Vitamin C Can Reduce Heart Disease In Obese Without Exercise, Study Suggests

Posted: Sep 8 2015, 5:57pm CDT | by , in News | Latest Science News

Vitamin C Can Reduce Heart Disease in Obese Without Exercise, Study Suggests
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Researchers have found that Vitamin C is just good as exercise for the obese or overweight. The findings are important especially for those who cannot incorporate exercise into their daily routine.

The obese and overweight can reduce their risk of cardiovascular disease if they take vitamin C supplements daily. New research from the University of Colorado suggests that vitamin C can be as effective as exercise for obese, overweight adults.

The obese and overweight people are advised to exercise for improving their health but only less than 50% took up an exercise regimen.

Now researchers have found a sort of solution to this problem. They indicate that regular intake of Vitamin C may offer similar benefits to the obese or overweight as exercise. For the research, 15 subjects were asked to do brisk walking while 20 were asked to take vitamin C supplements daily. The trial period continued for three months. Neither group lost any weight at the end of the trial but, their blood vessel function improved and the risk of developing heart disease was also reduced.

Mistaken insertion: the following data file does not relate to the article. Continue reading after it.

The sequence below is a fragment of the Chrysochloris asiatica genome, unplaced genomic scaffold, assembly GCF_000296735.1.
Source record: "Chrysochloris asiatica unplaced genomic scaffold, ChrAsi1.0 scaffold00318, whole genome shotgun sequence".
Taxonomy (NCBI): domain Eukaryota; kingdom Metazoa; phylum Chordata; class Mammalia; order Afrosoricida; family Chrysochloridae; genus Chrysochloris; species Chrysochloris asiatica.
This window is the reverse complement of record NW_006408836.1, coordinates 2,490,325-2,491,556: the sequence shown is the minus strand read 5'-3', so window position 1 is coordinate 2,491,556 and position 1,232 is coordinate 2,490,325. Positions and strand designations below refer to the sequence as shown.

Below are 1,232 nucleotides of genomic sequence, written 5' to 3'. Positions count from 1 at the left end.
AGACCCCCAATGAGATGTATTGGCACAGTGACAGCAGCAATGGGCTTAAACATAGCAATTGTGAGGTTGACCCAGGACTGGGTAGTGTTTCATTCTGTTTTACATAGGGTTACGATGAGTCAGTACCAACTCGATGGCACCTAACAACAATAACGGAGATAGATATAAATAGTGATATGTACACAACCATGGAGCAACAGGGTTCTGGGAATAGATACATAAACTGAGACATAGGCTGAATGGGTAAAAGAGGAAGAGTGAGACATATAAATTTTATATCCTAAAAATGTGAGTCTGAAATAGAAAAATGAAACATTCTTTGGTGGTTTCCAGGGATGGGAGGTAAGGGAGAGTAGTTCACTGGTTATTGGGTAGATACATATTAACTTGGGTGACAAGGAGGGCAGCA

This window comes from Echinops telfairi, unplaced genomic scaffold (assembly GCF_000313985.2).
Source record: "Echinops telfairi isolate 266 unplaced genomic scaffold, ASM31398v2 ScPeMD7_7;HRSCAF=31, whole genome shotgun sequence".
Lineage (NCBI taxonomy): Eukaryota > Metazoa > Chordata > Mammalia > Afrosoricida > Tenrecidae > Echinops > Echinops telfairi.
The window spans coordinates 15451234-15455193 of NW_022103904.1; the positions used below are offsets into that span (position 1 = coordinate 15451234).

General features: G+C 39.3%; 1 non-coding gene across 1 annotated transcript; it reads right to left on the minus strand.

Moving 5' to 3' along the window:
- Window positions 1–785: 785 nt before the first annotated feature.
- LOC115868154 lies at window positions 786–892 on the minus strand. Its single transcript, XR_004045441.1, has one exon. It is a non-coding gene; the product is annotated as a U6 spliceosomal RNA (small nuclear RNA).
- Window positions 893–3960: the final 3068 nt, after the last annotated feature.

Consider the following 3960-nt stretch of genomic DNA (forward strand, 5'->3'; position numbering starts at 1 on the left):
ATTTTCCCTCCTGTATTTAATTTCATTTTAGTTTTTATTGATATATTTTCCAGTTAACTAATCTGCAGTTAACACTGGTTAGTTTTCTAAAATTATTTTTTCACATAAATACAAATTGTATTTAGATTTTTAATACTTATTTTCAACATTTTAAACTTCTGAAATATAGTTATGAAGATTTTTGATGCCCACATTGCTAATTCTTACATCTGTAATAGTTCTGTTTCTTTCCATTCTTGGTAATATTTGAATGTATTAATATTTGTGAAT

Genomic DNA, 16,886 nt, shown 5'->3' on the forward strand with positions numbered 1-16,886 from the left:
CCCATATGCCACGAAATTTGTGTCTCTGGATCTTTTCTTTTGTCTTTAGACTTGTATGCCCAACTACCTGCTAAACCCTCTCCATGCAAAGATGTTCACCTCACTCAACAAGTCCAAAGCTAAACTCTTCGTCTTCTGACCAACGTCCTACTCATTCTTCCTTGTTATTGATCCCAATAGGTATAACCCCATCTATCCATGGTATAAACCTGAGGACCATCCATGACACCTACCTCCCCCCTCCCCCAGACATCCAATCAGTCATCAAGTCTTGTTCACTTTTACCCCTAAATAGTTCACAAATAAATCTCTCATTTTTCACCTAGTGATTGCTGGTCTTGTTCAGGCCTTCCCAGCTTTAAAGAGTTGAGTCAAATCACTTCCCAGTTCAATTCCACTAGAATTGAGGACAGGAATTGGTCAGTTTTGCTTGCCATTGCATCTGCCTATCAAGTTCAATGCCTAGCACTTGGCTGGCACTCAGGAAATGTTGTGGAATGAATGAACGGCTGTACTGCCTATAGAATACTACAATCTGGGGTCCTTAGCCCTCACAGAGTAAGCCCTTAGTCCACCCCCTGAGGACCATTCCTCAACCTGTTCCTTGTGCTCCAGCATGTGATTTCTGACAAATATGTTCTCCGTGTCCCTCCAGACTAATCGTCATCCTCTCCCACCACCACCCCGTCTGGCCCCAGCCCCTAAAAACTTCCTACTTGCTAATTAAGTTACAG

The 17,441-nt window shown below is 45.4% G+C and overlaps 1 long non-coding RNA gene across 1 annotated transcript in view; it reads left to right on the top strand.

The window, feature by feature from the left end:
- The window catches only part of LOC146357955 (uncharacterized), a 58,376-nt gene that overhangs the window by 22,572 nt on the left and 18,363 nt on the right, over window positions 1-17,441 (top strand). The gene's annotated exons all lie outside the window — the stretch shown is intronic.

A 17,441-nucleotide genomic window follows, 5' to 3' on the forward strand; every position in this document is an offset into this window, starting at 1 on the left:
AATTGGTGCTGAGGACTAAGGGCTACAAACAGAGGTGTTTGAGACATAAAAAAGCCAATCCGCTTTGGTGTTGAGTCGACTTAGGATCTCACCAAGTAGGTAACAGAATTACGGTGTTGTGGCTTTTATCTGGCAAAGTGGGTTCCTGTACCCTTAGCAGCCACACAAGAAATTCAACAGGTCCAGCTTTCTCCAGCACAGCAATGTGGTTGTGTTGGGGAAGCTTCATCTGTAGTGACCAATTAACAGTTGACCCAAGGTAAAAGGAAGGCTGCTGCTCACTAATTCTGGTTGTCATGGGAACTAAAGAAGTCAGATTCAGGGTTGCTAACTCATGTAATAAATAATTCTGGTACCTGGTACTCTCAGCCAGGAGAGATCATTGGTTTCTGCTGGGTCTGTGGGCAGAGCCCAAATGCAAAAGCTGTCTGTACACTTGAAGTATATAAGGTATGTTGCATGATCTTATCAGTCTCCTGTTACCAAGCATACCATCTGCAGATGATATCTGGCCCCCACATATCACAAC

The blood vessels of obese or overweight have high activity of the protein endothelin (ET)-1. Because of elevated levels of endothelin-1, blood vessels become more susceptible to constricting, meaning they are less responsive to blood flow demands. It is already proven that exercise lowers ET-1 activity but scientists here want to know whether vitamin C can also contribute in reducing ET-1 activity.

They have found that taking high dose of vitamin C supplement, 500 milligrams every day, can reduce ET-1 related constriction as much as walking did.

The study’s lead author, Caitlin Dow, suggests that the study is especially important for those people who find it difficult to incorporate exercise into their daily routine. But it cannot certainly be a replacement for exercise as it cannot offer broader benefits as exercise can.

“This is not “the exercise pill,” Dow said. “If we can improve different measures of risk for disease without changing weight, it takes a little bit of the pressure off some people. It’s important to know what other lifestyle changes we can offer people who can’t exercise.”

The study was published in American Psysiological Society

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Hira Bashir covers daily affairs around the world.




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